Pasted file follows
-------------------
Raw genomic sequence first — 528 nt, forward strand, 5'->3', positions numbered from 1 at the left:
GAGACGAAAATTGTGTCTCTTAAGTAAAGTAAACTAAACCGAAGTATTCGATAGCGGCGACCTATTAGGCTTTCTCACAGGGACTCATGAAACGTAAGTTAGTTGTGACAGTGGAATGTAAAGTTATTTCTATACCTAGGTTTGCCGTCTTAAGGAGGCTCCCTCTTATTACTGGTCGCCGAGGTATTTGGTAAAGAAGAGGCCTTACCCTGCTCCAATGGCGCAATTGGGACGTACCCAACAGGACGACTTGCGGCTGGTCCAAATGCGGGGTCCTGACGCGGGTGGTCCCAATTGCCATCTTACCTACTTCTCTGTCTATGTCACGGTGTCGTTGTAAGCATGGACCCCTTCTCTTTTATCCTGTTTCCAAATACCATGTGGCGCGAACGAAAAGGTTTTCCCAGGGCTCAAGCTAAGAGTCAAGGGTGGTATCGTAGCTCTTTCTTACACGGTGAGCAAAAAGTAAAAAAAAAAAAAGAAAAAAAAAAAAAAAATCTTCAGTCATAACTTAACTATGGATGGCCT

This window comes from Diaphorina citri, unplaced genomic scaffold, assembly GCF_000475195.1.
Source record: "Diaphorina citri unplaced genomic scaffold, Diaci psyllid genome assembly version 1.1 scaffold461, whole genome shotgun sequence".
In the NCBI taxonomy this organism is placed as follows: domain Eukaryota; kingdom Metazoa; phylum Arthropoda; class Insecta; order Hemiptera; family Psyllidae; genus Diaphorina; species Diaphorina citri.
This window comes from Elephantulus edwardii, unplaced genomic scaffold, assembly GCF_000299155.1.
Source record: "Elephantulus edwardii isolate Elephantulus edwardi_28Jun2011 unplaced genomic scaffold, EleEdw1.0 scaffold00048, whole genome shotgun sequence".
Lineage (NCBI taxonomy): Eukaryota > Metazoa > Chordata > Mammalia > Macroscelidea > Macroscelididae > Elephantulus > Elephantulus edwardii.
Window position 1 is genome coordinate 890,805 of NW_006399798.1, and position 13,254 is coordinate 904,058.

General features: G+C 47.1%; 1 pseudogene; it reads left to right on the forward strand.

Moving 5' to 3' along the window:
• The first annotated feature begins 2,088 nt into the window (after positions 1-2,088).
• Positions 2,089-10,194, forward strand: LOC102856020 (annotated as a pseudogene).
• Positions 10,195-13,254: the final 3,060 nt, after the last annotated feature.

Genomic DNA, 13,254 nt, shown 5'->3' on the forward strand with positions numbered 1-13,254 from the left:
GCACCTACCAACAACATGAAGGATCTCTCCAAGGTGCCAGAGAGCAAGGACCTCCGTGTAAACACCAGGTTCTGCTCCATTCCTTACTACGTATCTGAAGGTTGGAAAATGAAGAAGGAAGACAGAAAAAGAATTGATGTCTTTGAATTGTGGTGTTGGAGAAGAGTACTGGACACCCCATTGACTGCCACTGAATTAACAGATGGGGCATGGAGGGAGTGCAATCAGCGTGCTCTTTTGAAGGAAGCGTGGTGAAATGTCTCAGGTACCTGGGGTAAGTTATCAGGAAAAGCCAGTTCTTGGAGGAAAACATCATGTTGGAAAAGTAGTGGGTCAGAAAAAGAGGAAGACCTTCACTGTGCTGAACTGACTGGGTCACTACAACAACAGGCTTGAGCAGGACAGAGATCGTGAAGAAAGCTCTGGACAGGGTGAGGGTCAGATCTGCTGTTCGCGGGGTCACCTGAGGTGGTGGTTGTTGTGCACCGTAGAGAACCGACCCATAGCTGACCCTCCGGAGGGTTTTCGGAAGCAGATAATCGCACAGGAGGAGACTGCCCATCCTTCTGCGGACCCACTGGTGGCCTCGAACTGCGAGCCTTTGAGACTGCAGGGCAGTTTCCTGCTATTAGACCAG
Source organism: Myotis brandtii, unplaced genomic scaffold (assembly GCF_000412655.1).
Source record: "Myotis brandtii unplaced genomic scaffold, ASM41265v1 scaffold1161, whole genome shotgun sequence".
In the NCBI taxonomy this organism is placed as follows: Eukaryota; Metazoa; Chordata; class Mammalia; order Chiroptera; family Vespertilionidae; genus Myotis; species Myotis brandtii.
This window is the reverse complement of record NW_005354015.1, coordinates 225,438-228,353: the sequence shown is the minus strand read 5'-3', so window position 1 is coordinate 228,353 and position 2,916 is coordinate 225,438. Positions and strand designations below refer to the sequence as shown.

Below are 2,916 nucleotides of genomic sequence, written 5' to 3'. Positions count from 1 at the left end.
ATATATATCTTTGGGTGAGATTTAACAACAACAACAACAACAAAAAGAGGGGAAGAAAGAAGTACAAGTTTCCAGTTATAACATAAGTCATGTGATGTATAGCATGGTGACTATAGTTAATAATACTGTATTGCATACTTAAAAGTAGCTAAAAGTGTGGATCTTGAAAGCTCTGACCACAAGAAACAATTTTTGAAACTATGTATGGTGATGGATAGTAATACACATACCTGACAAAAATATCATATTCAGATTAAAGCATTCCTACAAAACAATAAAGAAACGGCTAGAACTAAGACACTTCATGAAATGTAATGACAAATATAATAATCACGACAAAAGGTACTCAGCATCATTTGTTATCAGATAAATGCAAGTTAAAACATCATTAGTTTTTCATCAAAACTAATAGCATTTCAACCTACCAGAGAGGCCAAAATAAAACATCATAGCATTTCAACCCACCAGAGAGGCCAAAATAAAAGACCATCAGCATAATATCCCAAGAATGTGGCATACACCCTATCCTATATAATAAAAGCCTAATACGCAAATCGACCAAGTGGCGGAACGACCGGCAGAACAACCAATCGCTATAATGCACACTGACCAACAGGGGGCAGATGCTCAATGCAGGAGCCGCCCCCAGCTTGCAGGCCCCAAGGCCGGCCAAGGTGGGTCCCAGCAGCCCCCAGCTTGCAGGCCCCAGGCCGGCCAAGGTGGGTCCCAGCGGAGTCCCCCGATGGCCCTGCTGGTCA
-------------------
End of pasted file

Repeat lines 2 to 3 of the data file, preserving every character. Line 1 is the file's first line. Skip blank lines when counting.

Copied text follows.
GAGACGAAAATTGTGTCTCTTAAGTAAAGTAAACTAAACCGAAGTATTCGATAGCGGCGACCTATTAGGCTTTCTCACAGGGACTCATGAAACGTAAGTTAGTTGTGACAGTGGAATGTAAAGTTATTTCTATACCTAGGTTTGCCGTCTTAAGGAGGCTCCCTCTTATTACTGGTCGCCGAGGTATTTGGTAAAGAAGAGGCCTTACCCTGCTCCAATGGCGCAATTGGGACGTACCCAACAGGACGACTTGCGGCTGGTCCAAATGCGGGGTCCTGACGCGGGTGGTCCCAATTGCCATCTTACCTACTTCTCTGTCTATGTCACGGTGTCGTTGTAAGCATGGACCCCTTCTCTTTTATCCTGTTTCCAAATACCATGTGGCGCGAACGAAAAGGTTTTCCCAGGGCTCAAGCTAAGAGTCAAGGGTGGTATCGTAGCTCTTTCTTACACGGTGAGCAAAAAGTAAAAAAAAAAAAAGAAAAAAAAAAAAAAAATCTTCAGTCATAACTTAACTATGGATGGCCT

This window comes from Diaphorina citri, unplaced genomic scaffold, assembly GCF_000475195.1.